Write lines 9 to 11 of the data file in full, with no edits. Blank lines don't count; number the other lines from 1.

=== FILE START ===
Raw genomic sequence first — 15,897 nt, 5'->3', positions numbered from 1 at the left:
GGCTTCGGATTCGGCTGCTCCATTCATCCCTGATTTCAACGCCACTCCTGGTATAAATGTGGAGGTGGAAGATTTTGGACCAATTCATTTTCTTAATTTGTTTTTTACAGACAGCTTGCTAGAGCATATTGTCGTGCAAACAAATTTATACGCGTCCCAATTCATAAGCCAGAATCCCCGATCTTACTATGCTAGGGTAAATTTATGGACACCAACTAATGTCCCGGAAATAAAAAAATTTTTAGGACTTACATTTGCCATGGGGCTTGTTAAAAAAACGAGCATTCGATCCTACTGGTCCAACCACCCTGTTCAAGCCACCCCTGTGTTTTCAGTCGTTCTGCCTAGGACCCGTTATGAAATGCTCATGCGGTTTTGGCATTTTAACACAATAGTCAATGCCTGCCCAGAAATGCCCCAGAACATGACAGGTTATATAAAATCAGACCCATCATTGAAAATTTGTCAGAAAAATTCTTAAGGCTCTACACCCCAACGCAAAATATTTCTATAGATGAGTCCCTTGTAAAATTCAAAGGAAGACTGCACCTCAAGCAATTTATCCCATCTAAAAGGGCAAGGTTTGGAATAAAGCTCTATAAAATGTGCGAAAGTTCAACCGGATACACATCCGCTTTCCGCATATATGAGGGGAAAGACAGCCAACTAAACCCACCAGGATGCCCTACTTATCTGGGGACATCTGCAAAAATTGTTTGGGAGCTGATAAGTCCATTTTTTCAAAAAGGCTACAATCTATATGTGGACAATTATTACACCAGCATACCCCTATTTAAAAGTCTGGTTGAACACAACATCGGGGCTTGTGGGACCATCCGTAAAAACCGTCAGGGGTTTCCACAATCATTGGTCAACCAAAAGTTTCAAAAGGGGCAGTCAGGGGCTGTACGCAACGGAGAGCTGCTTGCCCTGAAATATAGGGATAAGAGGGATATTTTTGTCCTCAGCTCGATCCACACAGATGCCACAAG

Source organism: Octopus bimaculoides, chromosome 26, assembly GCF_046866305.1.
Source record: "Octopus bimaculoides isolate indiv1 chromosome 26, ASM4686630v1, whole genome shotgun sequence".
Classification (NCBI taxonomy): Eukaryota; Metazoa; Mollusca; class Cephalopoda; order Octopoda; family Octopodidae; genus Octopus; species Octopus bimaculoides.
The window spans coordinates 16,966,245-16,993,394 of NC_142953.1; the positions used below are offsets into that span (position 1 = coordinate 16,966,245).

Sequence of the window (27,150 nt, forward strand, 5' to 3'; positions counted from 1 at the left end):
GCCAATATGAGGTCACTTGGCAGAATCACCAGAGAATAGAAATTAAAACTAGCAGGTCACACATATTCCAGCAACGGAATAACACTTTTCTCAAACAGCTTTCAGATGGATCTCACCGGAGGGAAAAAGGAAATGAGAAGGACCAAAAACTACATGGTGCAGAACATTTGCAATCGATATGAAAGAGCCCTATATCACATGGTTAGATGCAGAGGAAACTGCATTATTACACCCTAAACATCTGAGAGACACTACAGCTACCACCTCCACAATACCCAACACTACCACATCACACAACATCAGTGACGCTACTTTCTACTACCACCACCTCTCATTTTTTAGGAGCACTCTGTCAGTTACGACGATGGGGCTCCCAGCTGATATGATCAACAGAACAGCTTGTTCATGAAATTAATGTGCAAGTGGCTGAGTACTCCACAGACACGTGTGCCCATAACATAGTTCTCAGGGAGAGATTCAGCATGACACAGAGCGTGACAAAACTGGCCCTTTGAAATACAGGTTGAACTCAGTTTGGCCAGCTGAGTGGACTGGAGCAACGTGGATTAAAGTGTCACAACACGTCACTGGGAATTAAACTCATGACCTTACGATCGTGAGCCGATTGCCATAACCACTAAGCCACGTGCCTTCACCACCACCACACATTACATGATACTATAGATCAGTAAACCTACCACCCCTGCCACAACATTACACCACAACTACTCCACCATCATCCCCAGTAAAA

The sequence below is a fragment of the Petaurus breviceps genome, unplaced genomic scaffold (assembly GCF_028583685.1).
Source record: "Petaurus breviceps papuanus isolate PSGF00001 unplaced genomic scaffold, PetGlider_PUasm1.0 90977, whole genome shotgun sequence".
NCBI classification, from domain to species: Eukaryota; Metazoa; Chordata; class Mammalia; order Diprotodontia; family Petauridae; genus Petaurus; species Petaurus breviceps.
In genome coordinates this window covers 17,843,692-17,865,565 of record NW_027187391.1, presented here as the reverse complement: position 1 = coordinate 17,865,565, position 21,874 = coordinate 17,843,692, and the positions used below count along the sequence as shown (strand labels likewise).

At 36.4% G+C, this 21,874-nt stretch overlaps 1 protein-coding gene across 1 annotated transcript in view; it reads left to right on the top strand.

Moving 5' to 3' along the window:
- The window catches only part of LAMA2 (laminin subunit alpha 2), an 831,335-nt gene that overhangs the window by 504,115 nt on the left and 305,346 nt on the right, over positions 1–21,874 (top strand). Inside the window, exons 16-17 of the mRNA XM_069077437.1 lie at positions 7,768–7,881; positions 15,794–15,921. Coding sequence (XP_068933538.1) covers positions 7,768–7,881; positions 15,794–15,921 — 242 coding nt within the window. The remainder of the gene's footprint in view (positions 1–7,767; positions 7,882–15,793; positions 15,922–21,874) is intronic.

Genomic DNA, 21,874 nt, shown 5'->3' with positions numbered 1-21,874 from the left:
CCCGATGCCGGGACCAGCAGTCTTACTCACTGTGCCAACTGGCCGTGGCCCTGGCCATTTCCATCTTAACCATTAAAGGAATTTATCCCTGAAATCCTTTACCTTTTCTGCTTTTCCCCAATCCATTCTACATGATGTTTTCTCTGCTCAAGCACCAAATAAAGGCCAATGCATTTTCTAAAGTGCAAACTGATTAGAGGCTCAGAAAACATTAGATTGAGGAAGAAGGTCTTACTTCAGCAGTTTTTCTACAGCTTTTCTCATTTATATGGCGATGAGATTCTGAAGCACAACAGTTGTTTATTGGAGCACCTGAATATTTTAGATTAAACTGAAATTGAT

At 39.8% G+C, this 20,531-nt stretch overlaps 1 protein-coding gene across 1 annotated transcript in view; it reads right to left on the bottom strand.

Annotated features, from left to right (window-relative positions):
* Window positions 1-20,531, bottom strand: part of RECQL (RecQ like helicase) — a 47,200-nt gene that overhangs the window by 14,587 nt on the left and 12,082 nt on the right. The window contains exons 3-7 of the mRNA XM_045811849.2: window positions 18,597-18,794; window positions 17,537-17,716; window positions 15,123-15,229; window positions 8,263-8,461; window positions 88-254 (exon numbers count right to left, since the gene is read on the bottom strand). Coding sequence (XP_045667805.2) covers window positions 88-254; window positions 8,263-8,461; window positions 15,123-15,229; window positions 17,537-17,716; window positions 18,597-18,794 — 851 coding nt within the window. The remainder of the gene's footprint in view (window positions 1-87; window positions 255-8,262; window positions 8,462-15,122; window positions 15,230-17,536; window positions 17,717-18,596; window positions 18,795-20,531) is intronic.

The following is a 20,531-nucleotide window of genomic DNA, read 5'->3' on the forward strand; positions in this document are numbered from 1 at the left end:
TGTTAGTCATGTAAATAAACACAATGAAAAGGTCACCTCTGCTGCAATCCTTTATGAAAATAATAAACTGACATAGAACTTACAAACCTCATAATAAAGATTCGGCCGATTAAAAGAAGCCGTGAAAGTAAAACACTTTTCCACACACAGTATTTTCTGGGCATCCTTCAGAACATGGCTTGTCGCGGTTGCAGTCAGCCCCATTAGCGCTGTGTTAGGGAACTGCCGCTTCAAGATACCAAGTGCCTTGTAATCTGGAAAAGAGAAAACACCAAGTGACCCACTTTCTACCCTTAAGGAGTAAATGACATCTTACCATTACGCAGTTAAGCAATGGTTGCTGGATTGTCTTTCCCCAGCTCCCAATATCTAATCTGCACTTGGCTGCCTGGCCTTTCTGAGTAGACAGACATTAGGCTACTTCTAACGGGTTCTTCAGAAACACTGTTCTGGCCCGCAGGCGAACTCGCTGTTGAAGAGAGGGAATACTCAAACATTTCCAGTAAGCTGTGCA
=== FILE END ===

The sequence below is a fragment of the Petaurus breviceps genome, unplaced genomic scaffold (assembly GCF_028583685.1).
Source record: "Petaurus breviceps papuanus isolate PSGF00001 unplaced genomic scaffold, PetGlider_PUasm1.0 90977, whole genome shotgun sequence".
NCBI classification, from domain to species: Eukaryota; Metazoa; Chordata; class Mammalia; order Diprotodontia; family Petauridae; genus Petaurus; species Petaurus breviceps.